Uses of Punctuation Marks



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Uses of Punctuation Marks

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Uses of Punctuation Marks

In grammar, as well as written English, punctuation is essential; it involves the use of various marks to separate sentences, phrases, and clauses to enable clarity in meaning and making logical understanding. Some of these punctuation marks include brackets, commas, full stops, semi colons, and colons among others. In this discussion, three major punctuation marks are discussed namely the comma, semi-colon, and the colon; in addition to their description, the discussion also outlines some of the ways in which these punctuation marks are used in English grammar (Raba, 2012). These three punctuation marks have been a source of confusion to many students due to the fact that they perform a similar general task, which is indicating a pause in long or a series of sentences, phrases, or even clauses.

A comma is commonly used, as it shows the separation or a pause of words, or ideas in a sentence. Moreover, a comma is used before the coordinating conjunctions that link independent clauses or phrases. For instance, when saying “I love eating, and I love cooking.” Secondly, commas are used to separate a series or list of things; when outlining things or items in a list, commas are the most effective to use. As we see, “ I have a car, house, plane, company, and a television.” That is a list of five things and for logic reasoning and clarity in understanding, the comma is used to show the separation. Thirdly, commas are used after introductory adverbs such as finally, however, nevertheless, and surprisingly among others. In the previous sentence, it begins with an introductory phrase “Thirdly,….” There could be, “Finally, the use of a comma is ……” (Jane Straus, 2014) Fourth, a comma can be used when writing the quotation marks, however, the placing of the comma depends on the placing of the attribution. For instance, the boy said, “I am the best chef in the world” and “I am the best chef in the world,” said the boy. Finally, commas are also used when writing postal addresses to separate the entities present. A good instance would be “Her postal address is 257 Park avenue, New York, N.Y. 10010.”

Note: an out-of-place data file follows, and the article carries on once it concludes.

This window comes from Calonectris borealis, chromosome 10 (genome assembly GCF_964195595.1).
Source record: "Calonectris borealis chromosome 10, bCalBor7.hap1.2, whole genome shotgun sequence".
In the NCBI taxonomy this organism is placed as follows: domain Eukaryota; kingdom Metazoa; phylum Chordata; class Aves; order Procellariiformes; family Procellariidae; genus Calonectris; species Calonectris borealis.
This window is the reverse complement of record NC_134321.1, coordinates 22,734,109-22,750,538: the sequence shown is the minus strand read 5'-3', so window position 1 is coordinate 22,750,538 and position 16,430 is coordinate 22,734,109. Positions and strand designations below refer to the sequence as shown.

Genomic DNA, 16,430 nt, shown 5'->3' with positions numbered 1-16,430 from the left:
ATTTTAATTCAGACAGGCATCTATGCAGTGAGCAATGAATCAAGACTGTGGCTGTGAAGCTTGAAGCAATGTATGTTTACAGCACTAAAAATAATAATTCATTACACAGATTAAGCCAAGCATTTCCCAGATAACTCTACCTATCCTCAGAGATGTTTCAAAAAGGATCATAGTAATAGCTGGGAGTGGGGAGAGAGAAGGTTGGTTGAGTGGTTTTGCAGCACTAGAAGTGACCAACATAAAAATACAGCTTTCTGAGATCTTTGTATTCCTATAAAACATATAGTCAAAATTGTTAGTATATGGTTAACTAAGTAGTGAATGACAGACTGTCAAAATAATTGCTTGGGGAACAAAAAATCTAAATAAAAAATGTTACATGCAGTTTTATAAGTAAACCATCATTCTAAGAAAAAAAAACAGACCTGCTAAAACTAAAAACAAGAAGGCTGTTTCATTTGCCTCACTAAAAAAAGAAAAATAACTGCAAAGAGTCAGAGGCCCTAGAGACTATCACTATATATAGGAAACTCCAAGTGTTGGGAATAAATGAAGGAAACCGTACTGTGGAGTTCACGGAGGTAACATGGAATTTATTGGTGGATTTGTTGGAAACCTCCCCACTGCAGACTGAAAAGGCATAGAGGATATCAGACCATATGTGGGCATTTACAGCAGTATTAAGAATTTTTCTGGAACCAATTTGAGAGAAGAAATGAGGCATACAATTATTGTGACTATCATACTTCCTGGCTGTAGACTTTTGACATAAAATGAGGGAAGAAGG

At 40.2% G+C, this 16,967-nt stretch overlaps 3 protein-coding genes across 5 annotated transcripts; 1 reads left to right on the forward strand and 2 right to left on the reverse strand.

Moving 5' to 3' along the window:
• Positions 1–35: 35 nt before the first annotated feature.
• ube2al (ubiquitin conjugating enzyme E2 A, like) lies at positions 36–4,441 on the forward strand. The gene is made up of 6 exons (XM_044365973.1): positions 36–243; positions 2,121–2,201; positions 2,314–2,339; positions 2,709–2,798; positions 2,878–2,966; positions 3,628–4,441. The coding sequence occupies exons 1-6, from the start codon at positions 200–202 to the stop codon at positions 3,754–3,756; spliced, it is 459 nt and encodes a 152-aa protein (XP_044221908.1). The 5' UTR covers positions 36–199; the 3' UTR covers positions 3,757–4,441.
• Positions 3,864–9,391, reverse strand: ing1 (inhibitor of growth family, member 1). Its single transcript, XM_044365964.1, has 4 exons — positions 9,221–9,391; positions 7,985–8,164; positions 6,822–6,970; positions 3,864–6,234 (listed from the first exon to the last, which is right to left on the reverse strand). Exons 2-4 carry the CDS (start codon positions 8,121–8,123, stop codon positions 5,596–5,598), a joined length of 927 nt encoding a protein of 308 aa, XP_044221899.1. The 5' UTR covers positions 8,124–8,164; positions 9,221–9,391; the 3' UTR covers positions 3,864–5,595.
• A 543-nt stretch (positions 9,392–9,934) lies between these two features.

Semicolons are used as connectors or linkers of independent clauses, and phrases by further showing the relationship that the two clauses have or share. Mostly the relationship and connection is that which the ideas or phrases at hand are usually closely related. Primarily, a semicolon is used to link or connect two or more ideas in a sentence, whereby after the use, these two ideas then acquire equal rank and are closely related. A good example is “many patients prefer the administration of drugs and medication; few of the others prefer to be injected.” (Kelly, 2016) Secondly, semicolons can be used to link or connect two independent clauses that have previously been connected by the conjunctive adverbs. For instance, this can be seen in a sentence as follows “The health department has decided to implement health programs that will reduce the spread of TB; as a result, TB cases in the hospitals have drastically reduced.”

Colons on the other hand, are said to possess three main grammatical functions and uses; primarily, a colon is used to introduce a quotation for instance when one tries to show “They decided to buy three utensils: spoons, cups, and plates. Secondly, the use is similar to that of the semicolon, whereby between the two independent clauses, the second one is an extension or rather explains the first clause further. An example to illustrate this would be “She needed to study harder this semester: she had failed in the previous one.” Finally, a colon is used to show more emphasize on something being said as in the following illustration “I love one particular dress more than others: the blue chiffon one.” (Kelly, 2016) Besides these three uses, the colon is also used for non-grammatical uses in areas such as writing of ratios such as 4:5; writing time such as it is 9:15PM among others.




Jane Straus, L. K. (2014). The Blue Book of Grammar and Punctuation. San Francisco: Josey-Bass.

Kelly, S. M. (2016). Punctuation. London: Open School BC.

Raba, A. A. (2012). The Most Common Punctuation Errors Made by the English and the TEFL Majors. An-Najah National University, Vol. 26. pp: 211-233.




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